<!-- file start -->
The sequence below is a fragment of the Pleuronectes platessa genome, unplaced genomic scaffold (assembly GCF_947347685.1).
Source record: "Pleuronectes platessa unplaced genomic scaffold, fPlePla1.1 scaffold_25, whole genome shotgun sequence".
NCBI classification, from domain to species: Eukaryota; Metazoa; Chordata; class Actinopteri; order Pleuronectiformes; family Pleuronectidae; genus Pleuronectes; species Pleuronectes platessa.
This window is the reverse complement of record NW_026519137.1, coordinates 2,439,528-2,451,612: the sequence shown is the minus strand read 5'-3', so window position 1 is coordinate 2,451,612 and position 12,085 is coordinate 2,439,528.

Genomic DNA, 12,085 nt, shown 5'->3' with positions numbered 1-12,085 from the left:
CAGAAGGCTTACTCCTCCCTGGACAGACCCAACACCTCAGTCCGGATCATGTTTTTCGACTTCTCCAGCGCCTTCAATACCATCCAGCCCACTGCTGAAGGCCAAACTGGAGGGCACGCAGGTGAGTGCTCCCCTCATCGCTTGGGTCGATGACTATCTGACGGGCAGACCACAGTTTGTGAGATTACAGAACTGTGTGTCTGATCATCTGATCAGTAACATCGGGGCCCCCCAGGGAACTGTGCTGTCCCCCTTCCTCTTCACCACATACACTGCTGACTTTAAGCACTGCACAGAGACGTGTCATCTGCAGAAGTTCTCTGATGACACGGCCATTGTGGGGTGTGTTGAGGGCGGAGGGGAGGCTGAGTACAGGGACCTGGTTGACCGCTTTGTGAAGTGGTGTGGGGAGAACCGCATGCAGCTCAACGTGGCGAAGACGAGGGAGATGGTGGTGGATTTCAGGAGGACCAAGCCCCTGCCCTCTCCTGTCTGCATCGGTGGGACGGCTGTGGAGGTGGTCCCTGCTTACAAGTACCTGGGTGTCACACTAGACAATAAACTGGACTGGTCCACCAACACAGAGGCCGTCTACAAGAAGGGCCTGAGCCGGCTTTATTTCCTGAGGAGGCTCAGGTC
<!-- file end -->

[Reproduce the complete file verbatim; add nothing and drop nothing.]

The sequence below is a fragment of the Pleuronectes platessa genome, unplaced genomic scaffold (assembly GCF_947347685.1).
Source record: "Pleuronectes platessa unplaced genomic scaffold, fPlePla1.1 scaffold_25, whole genome shotgun sequence".
NCBI classification, from domain to species: Eukaryota; Metazoa; Chordata; class Actinopteri; order Pleuronectiformes; family Pleuronectidae; genus Pleuronectes; species Pleuronectes platessa.
This window is the reverse complement of record NW_026519137.1, coordinates 2,439,528-2,451,612: the sequence shown is the minus strand read 5'-3', so window position 1 is coordinate 2,451,612 and position 12,085 is coordinate 2,439,528.

Genomic DNA, 12,085 nt, shown 5'->3' with positions numbered 1-12,085 from the left:
CAGAAGGCTTACTCCTCCCTGGACAGACCCAACACCTCAGTCCGGATCATGTTTTTCGACTTCTCCAGCGCCTTCAATACCATCCAGCCCACTGCTGAAGGCCAAACTGGAGGGCACGCAGGTGAGTGCTCCCCTCATCGCTTGGGTCGATGACTATCTGACGGGCAGACCACAGTTTGTGAGATTACAGAACTGTGTGTCTGATCATCTGATCAGTAACATCGGGGCCCCCCAGGGAACTGTGCTGTCCCCCTTCCTCTTCACCACATACACTGCTGACTTTAAGCACTGCACAGAGACGTGTCATCTGCAGAAGTTCTCTGATGACACGGCCATTGTGGGGTGTGTTGAGGGCGGAGGGGAGGCTGAGTACAGGGACCTGGTTGACCGCTTTGTGAAGTGGTGTGGGGAGAACCGCATGCAGCTCAACGTGGCGAAGACGAGGGAGATGGTGGTGGATTTCAGGAGGACCAAGCCCCTGCCCTCTCCTGTCTGCATCGGTGGGACGGCTGTGGAGGTGGTCCCTGCTTACAAGTACCTGGGTGTCACACTAGACAATAAACTGGACTGGTCCACCAACACAGAGGCCGTCTACAAGAAGGGCCTGAGCCGGCTTTATTTCCTGAGGAGGCTCAGGTC